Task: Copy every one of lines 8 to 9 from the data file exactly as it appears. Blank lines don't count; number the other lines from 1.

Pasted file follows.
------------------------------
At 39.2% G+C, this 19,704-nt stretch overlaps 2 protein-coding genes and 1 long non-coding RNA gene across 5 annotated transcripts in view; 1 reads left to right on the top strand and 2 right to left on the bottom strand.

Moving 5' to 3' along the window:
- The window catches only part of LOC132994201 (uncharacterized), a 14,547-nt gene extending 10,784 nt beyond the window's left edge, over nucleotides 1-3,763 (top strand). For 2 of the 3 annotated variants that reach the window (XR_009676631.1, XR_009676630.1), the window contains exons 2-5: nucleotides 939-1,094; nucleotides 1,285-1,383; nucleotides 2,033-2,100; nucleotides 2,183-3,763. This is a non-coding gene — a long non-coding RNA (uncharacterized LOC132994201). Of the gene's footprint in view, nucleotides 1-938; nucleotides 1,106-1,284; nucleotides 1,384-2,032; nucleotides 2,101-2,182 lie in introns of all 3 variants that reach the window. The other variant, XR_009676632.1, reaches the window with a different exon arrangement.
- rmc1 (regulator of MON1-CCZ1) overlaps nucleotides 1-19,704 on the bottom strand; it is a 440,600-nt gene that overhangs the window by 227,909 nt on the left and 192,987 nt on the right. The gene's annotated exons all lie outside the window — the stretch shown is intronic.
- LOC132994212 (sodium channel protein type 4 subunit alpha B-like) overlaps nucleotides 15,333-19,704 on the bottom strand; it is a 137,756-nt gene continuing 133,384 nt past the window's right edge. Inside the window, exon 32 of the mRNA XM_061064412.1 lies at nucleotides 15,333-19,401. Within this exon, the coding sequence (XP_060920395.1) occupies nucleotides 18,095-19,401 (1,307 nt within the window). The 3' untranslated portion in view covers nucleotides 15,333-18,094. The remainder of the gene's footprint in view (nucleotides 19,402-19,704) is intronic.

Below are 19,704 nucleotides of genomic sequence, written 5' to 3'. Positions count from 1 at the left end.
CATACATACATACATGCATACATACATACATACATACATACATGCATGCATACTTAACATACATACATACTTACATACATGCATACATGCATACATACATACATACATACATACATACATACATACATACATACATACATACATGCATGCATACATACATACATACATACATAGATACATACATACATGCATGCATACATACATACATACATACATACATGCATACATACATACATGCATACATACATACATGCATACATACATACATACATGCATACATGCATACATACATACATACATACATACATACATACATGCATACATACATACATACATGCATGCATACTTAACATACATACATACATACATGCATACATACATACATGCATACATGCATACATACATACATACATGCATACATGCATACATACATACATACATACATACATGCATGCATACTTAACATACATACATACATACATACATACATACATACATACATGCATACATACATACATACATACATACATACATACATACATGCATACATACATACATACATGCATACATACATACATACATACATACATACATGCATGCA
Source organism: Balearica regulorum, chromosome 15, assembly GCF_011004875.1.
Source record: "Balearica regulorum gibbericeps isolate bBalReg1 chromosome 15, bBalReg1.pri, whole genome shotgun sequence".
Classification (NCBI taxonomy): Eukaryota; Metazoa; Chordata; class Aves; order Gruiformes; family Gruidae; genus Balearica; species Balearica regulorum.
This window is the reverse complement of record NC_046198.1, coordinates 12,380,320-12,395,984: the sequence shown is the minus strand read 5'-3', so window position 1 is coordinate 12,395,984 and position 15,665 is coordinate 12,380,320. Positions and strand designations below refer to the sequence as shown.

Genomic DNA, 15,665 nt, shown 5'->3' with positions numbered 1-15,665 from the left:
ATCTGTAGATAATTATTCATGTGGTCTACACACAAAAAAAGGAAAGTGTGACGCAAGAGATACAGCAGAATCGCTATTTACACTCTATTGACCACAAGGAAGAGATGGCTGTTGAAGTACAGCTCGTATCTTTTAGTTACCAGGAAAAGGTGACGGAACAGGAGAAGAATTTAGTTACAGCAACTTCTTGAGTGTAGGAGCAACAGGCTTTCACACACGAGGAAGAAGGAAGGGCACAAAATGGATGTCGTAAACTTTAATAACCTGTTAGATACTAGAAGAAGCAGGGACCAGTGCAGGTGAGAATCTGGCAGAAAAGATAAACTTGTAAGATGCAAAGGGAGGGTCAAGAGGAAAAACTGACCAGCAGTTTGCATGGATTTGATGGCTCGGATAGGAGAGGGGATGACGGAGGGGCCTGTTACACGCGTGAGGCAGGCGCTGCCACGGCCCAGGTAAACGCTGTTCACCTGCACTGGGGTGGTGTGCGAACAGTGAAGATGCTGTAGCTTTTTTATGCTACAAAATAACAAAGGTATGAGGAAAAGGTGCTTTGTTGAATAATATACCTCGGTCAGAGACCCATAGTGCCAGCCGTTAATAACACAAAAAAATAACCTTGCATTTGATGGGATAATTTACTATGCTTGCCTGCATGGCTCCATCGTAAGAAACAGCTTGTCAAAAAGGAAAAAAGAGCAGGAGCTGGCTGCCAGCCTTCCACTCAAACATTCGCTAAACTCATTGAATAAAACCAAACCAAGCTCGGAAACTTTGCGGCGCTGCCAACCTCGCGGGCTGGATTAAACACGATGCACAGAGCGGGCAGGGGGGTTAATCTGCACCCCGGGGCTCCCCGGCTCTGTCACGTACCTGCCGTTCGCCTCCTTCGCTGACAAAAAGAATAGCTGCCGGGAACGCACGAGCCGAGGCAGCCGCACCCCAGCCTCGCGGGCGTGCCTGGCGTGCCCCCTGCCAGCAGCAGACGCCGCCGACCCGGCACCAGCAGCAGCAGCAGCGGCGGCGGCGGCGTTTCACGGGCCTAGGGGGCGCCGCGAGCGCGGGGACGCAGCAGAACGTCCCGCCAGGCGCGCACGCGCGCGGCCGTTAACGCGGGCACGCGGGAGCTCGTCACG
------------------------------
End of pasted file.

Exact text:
Source organism: Balearica regulorum, chromosome 15, assembly GCF_011004875.1.
Source record: "Balearica regulorum gibbericeps isolate bBalReg1 chromosome 15, bBalReg1.pri, whole genome shotgun sequence".